@James - Yes, every suspicious incoming call. I wrote some Python scripts that use Selenium to file the online complaints. See, for example, How to detect a button.click() failure in Selenium? And it is a couple thousands calls a year for me also.
    – user220954
    Nov 2, 2019 at 14:12

Spoofing is likely, especially if a business user previously had the number.

And if it is spoofing, they are a likely a cold call centre, so people calling you will be annoyed.

What country are you in? In Australia we have an odd situation for the (02) area code, where a lot of numbers have been issued as (02) 6141.... for some reason.

Fast forward to a Senior Citizen getting a call on their mobile phone from another mobile phone, generally 041......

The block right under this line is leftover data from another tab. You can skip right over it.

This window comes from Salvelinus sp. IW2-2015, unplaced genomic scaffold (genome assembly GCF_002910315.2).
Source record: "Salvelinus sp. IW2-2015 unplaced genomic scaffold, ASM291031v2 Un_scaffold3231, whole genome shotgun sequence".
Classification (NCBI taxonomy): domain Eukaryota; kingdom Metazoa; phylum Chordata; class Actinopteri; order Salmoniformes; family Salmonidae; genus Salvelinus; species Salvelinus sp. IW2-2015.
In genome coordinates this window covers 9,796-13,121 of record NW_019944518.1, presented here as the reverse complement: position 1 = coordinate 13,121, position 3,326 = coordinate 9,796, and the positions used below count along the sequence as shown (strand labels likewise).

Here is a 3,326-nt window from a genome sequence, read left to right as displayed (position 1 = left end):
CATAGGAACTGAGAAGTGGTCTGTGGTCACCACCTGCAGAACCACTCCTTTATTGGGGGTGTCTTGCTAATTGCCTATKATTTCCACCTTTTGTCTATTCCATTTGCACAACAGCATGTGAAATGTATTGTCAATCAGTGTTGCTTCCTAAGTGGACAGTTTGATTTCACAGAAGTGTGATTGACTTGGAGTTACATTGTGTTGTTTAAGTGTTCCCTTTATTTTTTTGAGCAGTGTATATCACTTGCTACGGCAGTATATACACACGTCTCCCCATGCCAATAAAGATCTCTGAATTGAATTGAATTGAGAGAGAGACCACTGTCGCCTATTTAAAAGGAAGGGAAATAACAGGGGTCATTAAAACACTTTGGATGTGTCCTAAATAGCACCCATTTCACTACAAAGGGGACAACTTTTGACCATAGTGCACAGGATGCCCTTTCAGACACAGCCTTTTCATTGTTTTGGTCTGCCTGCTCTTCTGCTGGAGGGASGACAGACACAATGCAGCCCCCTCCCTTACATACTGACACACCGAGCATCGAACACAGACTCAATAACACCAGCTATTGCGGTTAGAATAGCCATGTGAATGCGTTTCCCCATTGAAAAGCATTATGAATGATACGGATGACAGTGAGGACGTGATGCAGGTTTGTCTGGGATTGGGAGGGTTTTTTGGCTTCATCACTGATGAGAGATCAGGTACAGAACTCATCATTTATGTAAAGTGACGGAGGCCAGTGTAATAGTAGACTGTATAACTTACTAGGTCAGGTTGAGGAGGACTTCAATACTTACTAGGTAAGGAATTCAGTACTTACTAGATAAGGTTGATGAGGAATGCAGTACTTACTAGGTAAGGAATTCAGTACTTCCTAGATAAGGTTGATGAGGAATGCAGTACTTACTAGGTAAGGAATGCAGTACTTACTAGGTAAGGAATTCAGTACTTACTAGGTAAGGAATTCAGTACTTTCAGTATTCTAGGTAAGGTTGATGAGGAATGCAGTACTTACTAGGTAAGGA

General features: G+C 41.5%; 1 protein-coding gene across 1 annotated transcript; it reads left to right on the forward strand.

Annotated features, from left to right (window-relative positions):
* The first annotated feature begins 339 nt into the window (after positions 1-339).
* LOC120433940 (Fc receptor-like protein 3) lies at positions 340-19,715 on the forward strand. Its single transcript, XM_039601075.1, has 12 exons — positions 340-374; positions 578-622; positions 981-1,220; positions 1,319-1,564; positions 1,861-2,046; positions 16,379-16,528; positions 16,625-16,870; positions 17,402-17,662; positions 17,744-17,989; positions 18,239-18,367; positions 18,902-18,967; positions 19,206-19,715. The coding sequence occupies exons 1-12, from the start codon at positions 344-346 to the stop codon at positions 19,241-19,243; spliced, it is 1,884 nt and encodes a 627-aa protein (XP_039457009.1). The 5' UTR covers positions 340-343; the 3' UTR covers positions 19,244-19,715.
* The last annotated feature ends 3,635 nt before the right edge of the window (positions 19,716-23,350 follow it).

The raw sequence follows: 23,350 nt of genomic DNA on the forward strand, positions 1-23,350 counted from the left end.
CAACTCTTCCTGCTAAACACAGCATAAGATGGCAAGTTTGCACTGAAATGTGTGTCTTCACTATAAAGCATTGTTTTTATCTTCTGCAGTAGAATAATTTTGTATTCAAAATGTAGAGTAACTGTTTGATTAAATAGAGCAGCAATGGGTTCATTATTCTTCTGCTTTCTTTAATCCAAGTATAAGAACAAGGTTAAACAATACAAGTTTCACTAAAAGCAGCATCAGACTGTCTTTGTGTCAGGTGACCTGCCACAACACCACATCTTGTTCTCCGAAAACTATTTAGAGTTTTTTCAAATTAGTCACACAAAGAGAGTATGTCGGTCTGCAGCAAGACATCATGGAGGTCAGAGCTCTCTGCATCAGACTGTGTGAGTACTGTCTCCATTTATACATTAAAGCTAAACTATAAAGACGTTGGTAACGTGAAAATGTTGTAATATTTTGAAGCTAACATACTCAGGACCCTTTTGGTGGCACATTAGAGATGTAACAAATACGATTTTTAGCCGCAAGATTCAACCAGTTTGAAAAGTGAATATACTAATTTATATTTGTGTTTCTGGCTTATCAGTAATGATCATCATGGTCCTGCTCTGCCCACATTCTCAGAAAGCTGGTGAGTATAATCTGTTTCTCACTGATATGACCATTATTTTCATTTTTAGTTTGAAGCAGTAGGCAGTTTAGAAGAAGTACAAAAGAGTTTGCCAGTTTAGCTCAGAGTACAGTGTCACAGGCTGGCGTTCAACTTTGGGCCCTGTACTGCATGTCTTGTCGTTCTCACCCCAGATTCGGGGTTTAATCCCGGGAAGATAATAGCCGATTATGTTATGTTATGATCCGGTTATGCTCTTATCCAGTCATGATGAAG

Caller Id, as it should, packs on the country code and displays +6141.......

Ethel or Sid or whatever their name is, reads this as 6141... and dials it on a land line. Of course they don't know the "+" is an IDD prefix.

I worked somewhere that had a large number of these affected land line numbers, and we would get at least one a day. It was a good test of the intelligence of the phoned person.

  • The information about (02) 6141 numbers being issued widely is false - calls from these numbers are made using caller ID spoofing.
    – fabspro
    Nov 1, 2019 at 8:29
  • I can assure you that blocks of these numbers are used by Government departments, so yes some may be spoofed. But I have actually asked these callers what number they were dialling and there were extra digits. It is very common for spoofed numbers to be taken from directories. It adds credibility and adds to the "OK" count on reporting websites.
    – mckenzm
    Nov 2, 2019 at 10:25
  • These scammers are always fascinating. Thanks for sharing your thoughts @mckenzm
    – fabspro
    Nov 23, 2019 at 4:13